For example, assume Company A (United States) operates data centers on its premises in various locations (United States and other foreign countries) and provides Company B (United States) computing capacity on Company A’s servers for a monthly fee. Servers accessed by Company B may also be used simultaneously by other customers, and the computing capacity provided to Company B can be sourced from a variety of servers in one or more of Company A’s data centers. Assuming the transaction is treated as a service under the Cloud Regulations, and further assuming we follow the general rule that for tax purposes, the source is where the service is performed, the question is whether the source of the income should be: (1) the location of Company B, (2) the location of the data center or (3) the location of the server. Under the Computer Program Regulations, when copyrighted articles are transferred through an electronic medium, the sale is deemed to occur at the location of download or installation onto the end-user’s device used to access the digital content, as vendors generally are expected to be able to identify the location of such download or installation.

In the absence of information about the location of download or installation onto the end-user’s device used to access the digital content, the sale is deemed to have occurred at the location of the customer based on the taxpayer’s recorded sales data for business or financial reporting purposes. An argument, then, could be made that for the cloud transaction example, the source of income should be the location where Company B accesses the computing capacity, or in the absence of such information, the location of Company B based on its recorded sales data for business or financial reporting purposes. It remains to be seen how sourcing will apply for Cloud Transactions.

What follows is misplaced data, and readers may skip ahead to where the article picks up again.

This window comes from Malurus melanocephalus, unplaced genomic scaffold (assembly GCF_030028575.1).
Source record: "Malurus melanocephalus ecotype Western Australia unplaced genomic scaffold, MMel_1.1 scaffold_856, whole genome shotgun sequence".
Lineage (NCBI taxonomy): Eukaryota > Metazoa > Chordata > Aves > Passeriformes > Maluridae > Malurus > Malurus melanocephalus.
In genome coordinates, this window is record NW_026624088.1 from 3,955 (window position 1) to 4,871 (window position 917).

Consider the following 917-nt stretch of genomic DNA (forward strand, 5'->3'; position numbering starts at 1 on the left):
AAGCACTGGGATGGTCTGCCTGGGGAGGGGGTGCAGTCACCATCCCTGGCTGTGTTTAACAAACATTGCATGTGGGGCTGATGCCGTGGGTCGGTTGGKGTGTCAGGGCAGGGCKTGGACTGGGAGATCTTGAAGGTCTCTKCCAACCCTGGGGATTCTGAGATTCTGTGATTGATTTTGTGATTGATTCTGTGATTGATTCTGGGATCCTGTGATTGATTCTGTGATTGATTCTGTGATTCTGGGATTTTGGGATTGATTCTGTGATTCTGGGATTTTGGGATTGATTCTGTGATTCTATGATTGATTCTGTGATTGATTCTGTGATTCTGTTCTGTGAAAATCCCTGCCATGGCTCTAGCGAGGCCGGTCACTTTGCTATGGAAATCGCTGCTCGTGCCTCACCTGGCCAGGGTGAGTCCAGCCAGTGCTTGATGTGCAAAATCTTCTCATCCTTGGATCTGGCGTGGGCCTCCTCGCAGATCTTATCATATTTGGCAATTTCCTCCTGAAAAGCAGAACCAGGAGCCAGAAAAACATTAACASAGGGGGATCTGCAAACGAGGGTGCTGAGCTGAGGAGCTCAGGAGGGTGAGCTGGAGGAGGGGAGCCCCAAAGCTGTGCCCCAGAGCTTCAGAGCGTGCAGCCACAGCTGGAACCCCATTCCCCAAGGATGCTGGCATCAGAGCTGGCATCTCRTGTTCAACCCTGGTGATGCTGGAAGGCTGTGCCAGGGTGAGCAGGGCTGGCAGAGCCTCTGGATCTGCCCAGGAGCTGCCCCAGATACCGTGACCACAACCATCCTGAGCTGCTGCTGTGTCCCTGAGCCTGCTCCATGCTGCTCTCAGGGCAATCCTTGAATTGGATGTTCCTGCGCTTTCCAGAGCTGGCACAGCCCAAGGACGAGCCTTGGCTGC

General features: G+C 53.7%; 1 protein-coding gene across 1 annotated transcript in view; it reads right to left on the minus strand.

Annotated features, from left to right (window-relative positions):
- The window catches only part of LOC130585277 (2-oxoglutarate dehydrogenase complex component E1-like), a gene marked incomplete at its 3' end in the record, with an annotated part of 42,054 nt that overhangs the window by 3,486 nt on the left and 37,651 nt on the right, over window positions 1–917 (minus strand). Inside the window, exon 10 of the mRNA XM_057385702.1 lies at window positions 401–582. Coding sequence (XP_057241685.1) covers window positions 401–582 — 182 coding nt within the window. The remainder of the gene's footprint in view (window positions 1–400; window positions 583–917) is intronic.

IV. Practical Implications for Taxpayers Engaging in Cloud Transactions

The Cloud Regulations reflect the Treasury’s efforts to keep up with the fast, major changes in the digital economy in order to simplify compliance. However, taxpayers need to be aware of how the new rules impact their current transactions. Specifically, the source rules for transactions involving computer programs and digital content will require taxpayers to review current contracts to evaluate which revenues will be sourced differently (U.S. source vs. foreign source).

For example, assume U.S. Company (U.S. Co.) sells digital content, via downloads, to its non-U.S. customers located in Country X. Under the proposed regulations, such transactions could give rise to foreign source income, potentially subject to tax (income, indirect sales, etc.) in both the United States and in Country X. U.S. Co. would have to determine whether it could avail itself of foreign tax credits to avoid double taxation – but even if it could, foreign tax credits could be subject to limitations. Alternatively, U.S. Co. could seek to ease its global tax burden pursuant to the benefits of an applicable income tax treaty.

The proposed regulations also apply to inbound transactions. For example, assume Foreign Company (F Co.) supplies digital services and content to U.S.-based customers. Such transactions could give to rise to income for F Co. that is effectively connected with a U.S. trade or business and would therefore be subject to U.S. tax and various filing requirements. F Co. now has to consider whether Country X offers similar tax credit for U.S. taxes paid or if an applicable tax treaty could ease its global tax burden.

Either way, both U.S. Co. and F Co. have the additional administrative burdens to ensure proper compliance with the proposed rules and may want to consider whether it makes sense, from a business perspective, to restructure their business model so that the revised structure is in better alignment with the proposed regulations.

Comments to the Cloud Regulations are requested by November 12, 2019, on various topics such as the administrable source rule, whether a broader definition of digital content is necessary, realistic examples of cloud transactions that should be classified as leases, and whether the classification of cloud transactions as either service or lease is correct or other classification (such as license or sale) might be proper. Until then, taxpayers engaging in business in the digital marketplace should continue to be vigilant in monitoring future developments.

Footnotes:

  1. Prop. Treas. Reg. §1.861-19.  
  2. During this time of uncertainty, taxpayers often relied upon the rules applicable to (i) computer transactions (Treas. Reg. §1.861-18), (ii) leases (Code §7701(e)(1)), and (iii) domestic production activities (Code §199).
  3. Factors based on Code §7701(e)(1) and case law principles are used to determine if the transaction qualifies as a lease or service.
  4. Treas. Reg. §1.861-18.

Republished with permission from the author. Click here to read the article on the Snell & Wilmer LLP website.